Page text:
The Gayborhood is getting a makeover in 2018. Some might call it long overdue.
The rainbow crosswalks that trim 13th and Locust streets have faded continuously since a week after the paint dried in June 2015. Meanwhile, the permanent closure of 12th Street Gym leaves the mural of LGBT activist Gloria Casarez on an abandoned building fated with demolition, if the fire code isn’t fixed. Plus, there are the potholes.
Here’s the good news: Spruce and Pine streets have repavement in their near future.
From Front to 22nd Streets, Spruce and Pine are set for construction under Philadelphia’s Office of Transportation and Infrastructure Systems’ plan to “increase safety for people walking, bicycling, riding transit, and driving along both corridors.”
The most noteworthy changes include flipping bike lanes from the right to the left side of the streets to increase biker visibility to drivers; moving the parking and loading zones from the right to the left; and refreshing worn crosswalks.
The renovation will not include the ragged rainbow walks one block over, confirmed OTIS pedestrian and bicycle program coordinator Jeannette Brugger.
Missing from OTIS’ proposal is the inclusion of protected bike lanes. Protected lanes were initially noted in the project’s early stages. As part of the $7.6 billion awarded by the Delaware Valley Regional Planning Commission to fund reconstruction, $300,000 was allotted to the project “Safe Space of Cyclists: Building a Protected Bicycle Network.” The project described including “flexible delineator posts” to separate auto traffic from bicyclists.
As it stands, protected lanes are not a part of the proposed Spruce/Pine reconstruction.
“These funds aren’t eligible for protected bike lanes,” said Brugger, directing further questions on protected lanes to the sticky-note station where attendees could write questions and concerns at last Thursday’s open-house meeting for Spruce and Pine Streets, East.
The decision to exclude protected lanes did not satisfy the bikers in attendance.
“I came out because I wanted to show my support for safety improvements, but also because I think they need to do more,” said Adela Park of South Philadelphia.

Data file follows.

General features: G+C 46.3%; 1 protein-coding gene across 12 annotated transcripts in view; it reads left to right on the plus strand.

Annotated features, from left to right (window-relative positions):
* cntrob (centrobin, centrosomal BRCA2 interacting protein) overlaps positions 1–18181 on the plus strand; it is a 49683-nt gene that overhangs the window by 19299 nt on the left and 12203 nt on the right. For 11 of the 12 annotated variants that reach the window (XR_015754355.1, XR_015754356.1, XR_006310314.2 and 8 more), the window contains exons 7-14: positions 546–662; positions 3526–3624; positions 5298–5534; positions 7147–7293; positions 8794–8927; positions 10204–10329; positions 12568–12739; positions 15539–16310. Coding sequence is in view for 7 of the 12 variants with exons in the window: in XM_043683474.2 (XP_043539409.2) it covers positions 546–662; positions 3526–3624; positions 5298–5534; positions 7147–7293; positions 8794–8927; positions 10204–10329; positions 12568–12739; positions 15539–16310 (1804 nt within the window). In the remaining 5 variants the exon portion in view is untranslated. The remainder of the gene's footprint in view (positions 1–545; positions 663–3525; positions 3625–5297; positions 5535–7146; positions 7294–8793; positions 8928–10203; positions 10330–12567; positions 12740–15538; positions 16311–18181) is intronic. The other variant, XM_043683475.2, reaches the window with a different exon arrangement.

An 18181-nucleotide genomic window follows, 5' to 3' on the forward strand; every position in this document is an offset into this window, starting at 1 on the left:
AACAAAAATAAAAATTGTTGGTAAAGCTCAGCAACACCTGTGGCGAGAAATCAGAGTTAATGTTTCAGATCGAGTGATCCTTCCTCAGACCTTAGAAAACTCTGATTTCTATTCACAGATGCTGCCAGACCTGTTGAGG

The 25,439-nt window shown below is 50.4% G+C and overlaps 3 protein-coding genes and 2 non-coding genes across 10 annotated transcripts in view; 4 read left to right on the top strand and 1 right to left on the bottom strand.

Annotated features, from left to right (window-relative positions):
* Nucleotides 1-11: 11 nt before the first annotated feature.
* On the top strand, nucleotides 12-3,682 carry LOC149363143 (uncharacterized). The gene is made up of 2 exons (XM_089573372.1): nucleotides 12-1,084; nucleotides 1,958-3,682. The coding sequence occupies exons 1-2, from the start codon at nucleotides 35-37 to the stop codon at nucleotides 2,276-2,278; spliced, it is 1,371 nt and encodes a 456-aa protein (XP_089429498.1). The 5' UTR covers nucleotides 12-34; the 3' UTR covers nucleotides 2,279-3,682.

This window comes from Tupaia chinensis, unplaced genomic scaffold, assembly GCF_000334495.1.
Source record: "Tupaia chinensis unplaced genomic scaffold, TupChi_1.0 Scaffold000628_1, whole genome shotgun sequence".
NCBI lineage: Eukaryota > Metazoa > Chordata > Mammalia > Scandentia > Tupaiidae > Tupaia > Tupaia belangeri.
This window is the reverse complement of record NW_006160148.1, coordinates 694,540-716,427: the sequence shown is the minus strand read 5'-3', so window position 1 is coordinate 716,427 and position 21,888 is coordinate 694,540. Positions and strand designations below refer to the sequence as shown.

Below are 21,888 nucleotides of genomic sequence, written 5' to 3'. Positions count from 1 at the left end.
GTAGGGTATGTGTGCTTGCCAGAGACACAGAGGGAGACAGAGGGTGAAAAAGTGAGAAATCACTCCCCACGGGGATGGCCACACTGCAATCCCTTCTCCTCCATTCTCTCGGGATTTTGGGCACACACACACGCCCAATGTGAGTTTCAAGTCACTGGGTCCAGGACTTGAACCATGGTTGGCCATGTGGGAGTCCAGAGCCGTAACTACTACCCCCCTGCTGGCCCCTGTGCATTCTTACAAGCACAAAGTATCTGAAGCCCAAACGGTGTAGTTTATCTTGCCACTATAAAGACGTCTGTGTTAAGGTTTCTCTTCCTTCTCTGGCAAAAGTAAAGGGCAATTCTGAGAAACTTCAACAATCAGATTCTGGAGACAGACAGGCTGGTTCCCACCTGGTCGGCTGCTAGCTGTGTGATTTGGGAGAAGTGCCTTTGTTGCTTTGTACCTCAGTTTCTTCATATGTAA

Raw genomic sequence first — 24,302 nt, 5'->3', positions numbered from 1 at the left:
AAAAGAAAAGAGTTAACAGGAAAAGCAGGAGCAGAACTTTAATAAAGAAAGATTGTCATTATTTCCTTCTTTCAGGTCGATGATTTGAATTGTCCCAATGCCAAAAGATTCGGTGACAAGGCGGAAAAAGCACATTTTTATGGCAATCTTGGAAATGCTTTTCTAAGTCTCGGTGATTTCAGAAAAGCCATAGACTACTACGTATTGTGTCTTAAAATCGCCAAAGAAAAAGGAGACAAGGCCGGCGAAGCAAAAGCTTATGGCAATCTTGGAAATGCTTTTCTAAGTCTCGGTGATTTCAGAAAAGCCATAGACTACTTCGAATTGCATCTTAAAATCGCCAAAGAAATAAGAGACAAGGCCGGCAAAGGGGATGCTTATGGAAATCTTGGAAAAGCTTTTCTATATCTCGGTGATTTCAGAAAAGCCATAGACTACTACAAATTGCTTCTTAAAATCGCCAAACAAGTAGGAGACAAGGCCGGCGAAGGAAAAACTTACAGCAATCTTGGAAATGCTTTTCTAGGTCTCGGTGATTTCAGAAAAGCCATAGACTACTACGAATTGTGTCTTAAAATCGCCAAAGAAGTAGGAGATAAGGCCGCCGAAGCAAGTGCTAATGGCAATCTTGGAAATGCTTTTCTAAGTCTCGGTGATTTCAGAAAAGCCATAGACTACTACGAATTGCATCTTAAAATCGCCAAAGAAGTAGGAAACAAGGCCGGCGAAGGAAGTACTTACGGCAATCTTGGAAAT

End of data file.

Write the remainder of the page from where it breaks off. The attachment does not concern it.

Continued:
Park was hit by a car while riding her bike through the intersection of Spruce and Sixth streets this past year.
“I was on my way to work, riding in a bike lane, wearing my helmet, doing exactly what I was supposed to be doing, and I got hit. It’s ridiculous. Drivers are so crazy and there’s no awareness of how you should be sharing the road,” Park said.
She agreed that protected lanes could offer a solution to the “fend-for-yourself” environment of city commutes.
Residents affected by the construction were more concerned that OTIS was doing more harm than good by switching the lanes. Members of the Society Hill Civic Association expressed fears for the safety of drivers who would be forced to exit their cars into oncoming traffic following the proposed lane flip.
Deputy Manager of OTIS Michael Carroll responded, “I have not done a thorough analysis of all the car-door accidents, but generally speaking, there’s no difference in crashes from getting out on the right versus the left.”
Carroll’s answers did little to quell questioners, who feared that OTIS is “focusing on the pros and not acknowledging the cons.”
One woman in the crowd worried aloud about “the inconvenience of it all. There’s a parking space right in front of my house,” she said.
“I’m not living in a world where everyone can be comfortable,” Carroll said. “I would have to hear something that I was convinced was a safety hazard. If something that we hadn’t thought about demonstratively illustrates that we’re creating a safety problem, we’d have to stop. None of those things are rising to that level to say that this is a bad idea.”
Rather, the safety hazards are the bike lanes as they currently exist. In part, the repaving is in response to the two accidents on Spruce and Pine streets in the Gayborhood at the end of last year, both involving trucks, and one resulting in the death of a young woman on her way to work.
Running bike lanes on the left-hand side could be a crucial step forward for a city that is “behind many cities in the country as it pertains to physically protected bike lanes,” said Philadelphia Bike Coalition spokesperson Randy Lobasso in an interview with PlanPhilly.
As the meeting neared the end of its hour-and-a-half run time, Carroll continued to field questions amid a swamp of frustrated residents. One lone biker waited on the sidelines for a chance to bring up the ever-lessening likelihood of protected bike lanes.
A woman in attendance said to her partner, “They’ve already made up their minds.”